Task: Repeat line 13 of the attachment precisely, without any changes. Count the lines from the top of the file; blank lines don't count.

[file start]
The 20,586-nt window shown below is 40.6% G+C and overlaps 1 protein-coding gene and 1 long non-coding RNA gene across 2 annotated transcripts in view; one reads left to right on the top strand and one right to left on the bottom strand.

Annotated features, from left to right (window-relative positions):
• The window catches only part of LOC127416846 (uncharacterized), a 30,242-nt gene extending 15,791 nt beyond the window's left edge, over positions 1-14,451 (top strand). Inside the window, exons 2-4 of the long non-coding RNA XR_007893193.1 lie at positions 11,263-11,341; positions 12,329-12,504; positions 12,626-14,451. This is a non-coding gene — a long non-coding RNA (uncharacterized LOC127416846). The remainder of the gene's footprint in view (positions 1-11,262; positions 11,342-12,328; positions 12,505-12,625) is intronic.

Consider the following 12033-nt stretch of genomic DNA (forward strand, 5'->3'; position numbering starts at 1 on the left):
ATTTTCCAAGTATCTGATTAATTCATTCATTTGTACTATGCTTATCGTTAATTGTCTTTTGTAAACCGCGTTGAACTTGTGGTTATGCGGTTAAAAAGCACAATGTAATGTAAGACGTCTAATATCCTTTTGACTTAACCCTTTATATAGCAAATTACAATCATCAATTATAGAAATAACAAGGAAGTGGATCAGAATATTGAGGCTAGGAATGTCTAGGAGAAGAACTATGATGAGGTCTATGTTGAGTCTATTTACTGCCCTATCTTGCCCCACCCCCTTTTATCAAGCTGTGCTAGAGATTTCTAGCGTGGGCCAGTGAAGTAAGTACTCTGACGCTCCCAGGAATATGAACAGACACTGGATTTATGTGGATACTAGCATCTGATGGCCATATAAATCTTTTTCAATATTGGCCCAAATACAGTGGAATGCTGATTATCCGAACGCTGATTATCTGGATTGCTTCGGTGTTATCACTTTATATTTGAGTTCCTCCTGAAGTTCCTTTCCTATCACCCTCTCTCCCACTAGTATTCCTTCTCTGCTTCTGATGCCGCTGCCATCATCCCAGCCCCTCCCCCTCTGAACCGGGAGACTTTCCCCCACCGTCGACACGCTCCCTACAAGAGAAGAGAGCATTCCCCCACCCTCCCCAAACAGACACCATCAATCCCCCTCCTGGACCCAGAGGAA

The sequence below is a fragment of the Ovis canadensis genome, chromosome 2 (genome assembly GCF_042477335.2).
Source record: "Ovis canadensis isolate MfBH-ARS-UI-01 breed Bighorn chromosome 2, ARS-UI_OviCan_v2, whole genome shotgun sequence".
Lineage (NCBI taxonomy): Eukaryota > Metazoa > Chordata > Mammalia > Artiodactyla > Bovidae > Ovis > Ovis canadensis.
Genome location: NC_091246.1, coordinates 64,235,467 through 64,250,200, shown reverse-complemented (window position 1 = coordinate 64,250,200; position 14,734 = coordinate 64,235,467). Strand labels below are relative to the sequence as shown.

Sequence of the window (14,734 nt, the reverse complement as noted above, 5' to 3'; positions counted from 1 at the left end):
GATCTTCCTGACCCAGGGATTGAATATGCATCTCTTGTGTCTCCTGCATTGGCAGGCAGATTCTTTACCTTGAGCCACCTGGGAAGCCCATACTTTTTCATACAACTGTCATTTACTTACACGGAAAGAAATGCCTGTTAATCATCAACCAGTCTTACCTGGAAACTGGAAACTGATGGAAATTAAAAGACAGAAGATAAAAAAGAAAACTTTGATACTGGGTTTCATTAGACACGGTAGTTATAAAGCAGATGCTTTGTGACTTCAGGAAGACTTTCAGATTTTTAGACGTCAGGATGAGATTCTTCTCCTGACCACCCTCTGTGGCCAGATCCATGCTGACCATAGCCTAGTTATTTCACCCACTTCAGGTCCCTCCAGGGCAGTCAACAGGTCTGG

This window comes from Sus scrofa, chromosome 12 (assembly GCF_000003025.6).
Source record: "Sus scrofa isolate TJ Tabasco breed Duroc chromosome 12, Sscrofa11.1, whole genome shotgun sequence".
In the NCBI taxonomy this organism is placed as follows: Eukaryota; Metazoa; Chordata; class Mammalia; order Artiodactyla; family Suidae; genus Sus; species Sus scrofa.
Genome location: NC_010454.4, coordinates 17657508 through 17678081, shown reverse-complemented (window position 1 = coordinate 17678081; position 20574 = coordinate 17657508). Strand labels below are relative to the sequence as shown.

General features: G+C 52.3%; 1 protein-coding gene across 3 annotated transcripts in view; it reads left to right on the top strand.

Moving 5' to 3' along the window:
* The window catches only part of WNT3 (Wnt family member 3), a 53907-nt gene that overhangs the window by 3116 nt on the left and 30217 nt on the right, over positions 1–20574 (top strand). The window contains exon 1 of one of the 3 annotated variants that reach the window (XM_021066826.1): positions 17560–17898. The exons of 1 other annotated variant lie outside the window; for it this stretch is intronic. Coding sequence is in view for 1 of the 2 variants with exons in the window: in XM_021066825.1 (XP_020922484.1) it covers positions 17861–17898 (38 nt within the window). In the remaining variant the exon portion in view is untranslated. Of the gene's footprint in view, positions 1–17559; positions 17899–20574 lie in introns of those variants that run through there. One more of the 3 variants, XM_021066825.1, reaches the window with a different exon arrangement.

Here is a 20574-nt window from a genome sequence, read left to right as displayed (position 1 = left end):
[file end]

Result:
Source record: "Sus scrofa isolate TJ Tabasco breed Duroc chromosome 12, Sscrofa11.1, whole genome shotgun sequence".